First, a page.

Gayle Killilea sold English home for €10.2m

Seán Dunne’s US bankruptcy trustee argued house was relevant to case

Gayle Killilea sold  Belgravia House in Englefield Green in Surrey for €10.2 million (£9 million).

Gayle Killilea sold Belgravia House in Englefield Green in Surrey for €10.2 million (£9 million).

 

Gayle Killilea, the estranged wife of bankrupt developer Sean Dunne, sold her home in England’s stockbroker belt in February for €10.2 million (£9 million), likely almost doubling what she paid for it.

UK public records show that the Surrey property was sold to businessman Christian Candy, who, along with his brother Nick, is among the best known and most affluent property developers in the UK.

The house is one of several properties that featured in a US legal action taken by Mr Dunne’s American bankruptcy trustee who claimed that he transferred tens of millions of euro in assets to his wife.

Ms Killilea, Mr Dunne and John Dunne, a son from his first marriage, were defendants in the action, which on Tuesday found that Ms Killilea must pay US bankruptcy trustee Richard Coan over €18 million. In a civil trial at the US district court in Connecticut, a jury found that certain transfers betwene the couple, including the contentious purchase and sale of Walford in Dublin’s elite Shrewsbury Road, were fraudulent.

It found for the couple in relaiton to a number of other transfers.

The trustee, Connecticut bankruptcy lawyer Rich Coan, had claimed that the assets had been transferred to shield them from creditors who are owed more than €700 million.

The couple said the transfers predated Mr Dunne’s financial troubles and were years before he filed for bankruptcy in the US in 2013. They said they were completed to secure her and her children’s future.

Mr Coan was attempting through his legal action to reverse the asset transfers or the equivalent money back for the benefit of Mr Dunne’s creditors, which include the State-owned National Asset Management Agency.

Among his complaints were the claim that the millions of pounds used to purchase the English property, known as Belgravia House, was a benefit Ms Killilea received as a result of earlier transfers.

The property is about 40km west of central London, near Windsor and Eton and not far from Heathrow airport.

Ruling

A ruling made by US judge Jeffrey Alker Meyer this month makes reference to Belgravia House, as the Dunnes sought to preclude Mr Coan from introducing evidence regarding the UK property to the case.

The bankruptcy trustee, who has been managing Mr Dunne’s bankruptcy estate since 2013, argued that Belgravia House was relevant to his claim of unjust enrichment against Mr Dunne and Ms Killilea.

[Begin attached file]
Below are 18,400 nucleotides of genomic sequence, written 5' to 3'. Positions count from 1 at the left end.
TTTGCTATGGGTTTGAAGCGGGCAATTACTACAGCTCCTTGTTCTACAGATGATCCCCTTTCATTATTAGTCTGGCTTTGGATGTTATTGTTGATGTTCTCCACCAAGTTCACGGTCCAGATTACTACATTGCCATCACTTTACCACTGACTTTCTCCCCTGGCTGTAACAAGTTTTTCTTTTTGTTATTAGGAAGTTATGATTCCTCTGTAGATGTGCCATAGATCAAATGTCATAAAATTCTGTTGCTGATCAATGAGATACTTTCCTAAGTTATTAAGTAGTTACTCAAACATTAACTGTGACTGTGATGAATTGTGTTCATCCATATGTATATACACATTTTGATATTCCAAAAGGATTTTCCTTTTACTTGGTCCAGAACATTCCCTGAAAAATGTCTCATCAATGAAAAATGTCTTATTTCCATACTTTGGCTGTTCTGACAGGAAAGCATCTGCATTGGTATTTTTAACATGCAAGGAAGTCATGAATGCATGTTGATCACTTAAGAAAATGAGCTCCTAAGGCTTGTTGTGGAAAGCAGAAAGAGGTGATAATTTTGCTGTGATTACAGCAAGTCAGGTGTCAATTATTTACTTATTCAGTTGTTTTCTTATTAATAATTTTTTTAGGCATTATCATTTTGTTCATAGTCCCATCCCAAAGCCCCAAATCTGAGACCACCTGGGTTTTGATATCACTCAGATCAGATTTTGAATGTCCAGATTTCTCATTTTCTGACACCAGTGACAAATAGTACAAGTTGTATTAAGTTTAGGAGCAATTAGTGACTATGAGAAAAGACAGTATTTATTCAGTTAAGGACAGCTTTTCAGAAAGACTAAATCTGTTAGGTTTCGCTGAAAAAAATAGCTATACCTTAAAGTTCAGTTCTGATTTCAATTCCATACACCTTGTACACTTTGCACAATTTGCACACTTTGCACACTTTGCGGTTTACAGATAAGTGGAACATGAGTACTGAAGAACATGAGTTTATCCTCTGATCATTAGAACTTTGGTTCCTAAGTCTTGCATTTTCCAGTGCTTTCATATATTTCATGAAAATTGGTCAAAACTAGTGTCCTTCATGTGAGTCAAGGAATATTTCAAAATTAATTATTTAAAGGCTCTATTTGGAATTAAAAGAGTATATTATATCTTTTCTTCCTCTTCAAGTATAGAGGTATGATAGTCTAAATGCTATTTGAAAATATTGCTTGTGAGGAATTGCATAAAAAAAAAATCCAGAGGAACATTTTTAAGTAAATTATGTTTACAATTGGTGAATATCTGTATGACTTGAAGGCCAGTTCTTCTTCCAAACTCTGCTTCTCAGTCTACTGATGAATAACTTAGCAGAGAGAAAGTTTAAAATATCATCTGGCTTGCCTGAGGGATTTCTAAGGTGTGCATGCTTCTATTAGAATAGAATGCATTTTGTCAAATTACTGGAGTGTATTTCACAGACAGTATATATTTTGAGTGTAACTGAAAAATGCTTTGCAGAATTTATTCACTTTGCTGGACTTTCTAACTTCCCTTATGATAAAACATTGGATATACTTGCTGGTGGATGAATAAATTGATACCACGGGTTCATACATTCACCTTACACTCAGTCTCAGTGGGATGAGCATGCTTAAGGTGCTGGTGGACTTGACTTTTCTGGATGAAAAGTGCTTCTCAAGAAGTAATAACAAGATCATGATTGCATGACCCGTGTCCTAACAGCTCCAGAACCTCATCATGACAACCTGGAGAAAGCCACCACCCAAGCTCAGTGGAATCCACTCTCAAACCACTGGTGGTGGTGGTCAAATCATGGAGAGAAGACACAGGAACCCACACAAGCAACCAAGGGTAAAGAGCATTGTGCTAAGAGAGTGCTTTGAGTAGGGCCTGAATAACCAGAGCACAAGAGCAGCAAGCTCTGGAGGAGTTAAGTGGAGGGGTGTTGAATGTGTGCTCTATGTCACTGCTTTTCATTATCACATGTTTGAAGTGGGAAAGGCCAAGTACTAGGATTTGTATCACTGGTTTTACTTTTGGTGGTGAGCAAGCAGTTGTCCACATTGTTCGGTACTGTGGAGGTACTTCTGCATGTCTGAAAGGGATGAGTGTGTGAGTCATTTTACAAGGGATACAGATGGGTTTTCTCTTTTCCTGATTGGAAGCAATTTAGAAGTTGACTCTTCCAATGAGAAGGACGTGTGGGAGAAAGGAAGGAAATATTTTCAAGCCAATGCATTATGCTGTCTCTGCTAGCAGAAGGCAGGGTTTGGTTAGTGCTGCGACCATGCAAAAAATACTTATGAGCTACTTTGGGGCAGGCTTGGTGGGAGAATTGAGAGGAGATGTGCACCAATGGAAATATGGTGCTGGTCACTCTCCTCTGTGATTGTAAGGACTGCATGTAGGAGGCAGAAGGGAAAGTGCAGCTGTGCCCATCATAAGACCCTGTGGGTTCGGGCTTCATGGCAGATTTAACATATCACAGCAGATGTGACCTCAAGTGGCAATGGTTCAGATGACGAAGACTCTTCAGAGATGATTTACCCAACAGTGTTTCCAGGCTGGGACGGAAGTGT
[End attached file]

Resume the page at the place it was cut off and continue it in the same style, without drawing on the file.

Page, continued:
The couple rejected this allegation.

The judge in his ruling said that the trustee should be prepared to establish that there is a genuine basis to conclude any evidence concerning Belgravia would be a sufficient to make a claim for “a constructive trust” over the property for Mr Dunne’s creditors, a remedy designed to prevent “unjust enrichment”.

Ms Killilea (44) did not respond to questions about why she sold the property.

She acquired Belgravia House on Bishopsgate Road in Englefield Green in Surrey for a reported €4.45 million, or £3.925 million with planning permission to replace the existing house with a 15,712sq ft modern mansion complete with a leisure centre in the basement and staff accommodation.

The former newspaper columnist, who is married to but legally separated from Mr Dunne, ultimately opted against building on planning permission for a larger residence.

Historic aerial imagery of the property indicates that Ms Killilea carried out various improvements to the grounds of the property, including the installation of a tennis court and putting green along with the construction of a gate lodge.

Belgravia

An investment vehicle named Lonsyd was used to acquire the property around October 2014, with financing secured from Lancashire Mortgage Corporation, according to company documents.

While reports emerged in 2017 that Ms Killilea was residing at Belgravia House, there were no evident links between her and Lonsyd at that time.

But earlier this year – shortly before the sale of Belgravia House – Ms Killilea assumed ownership and control of the company, joining the board of directors and confirming to the UK Companies House that she directly or indirectly holds 75 per cent or more of the company’s shares.

Ms Killilea is referred to as “Ms Gayle Dunne” in all documents.

The document confirming Ms Killilea’s ownership of the company was lodged almost two weeks before it repaid all of its loans to Lancashire Mortgage Corporation in February of this year, when the property was sold for €10.2 million to Mr Candy.

He now plans to demolish all 744sq m (8,008sq ft) of existing structures on the 3.26 acre site, including Ms Killilea’s newly constructed gate lodge.

He plans to replace them with a modest 292sq m (3,143sq ft) single-storey house, designed in a neoclassical style, along with a small cottage and detached garage.

It is believed that Mr Candy acquired the property in order to further expand his expansive estate, named Cheval Manor, which incorporates about five houses and is situated directly next door to the property acquired from Ms Killilea.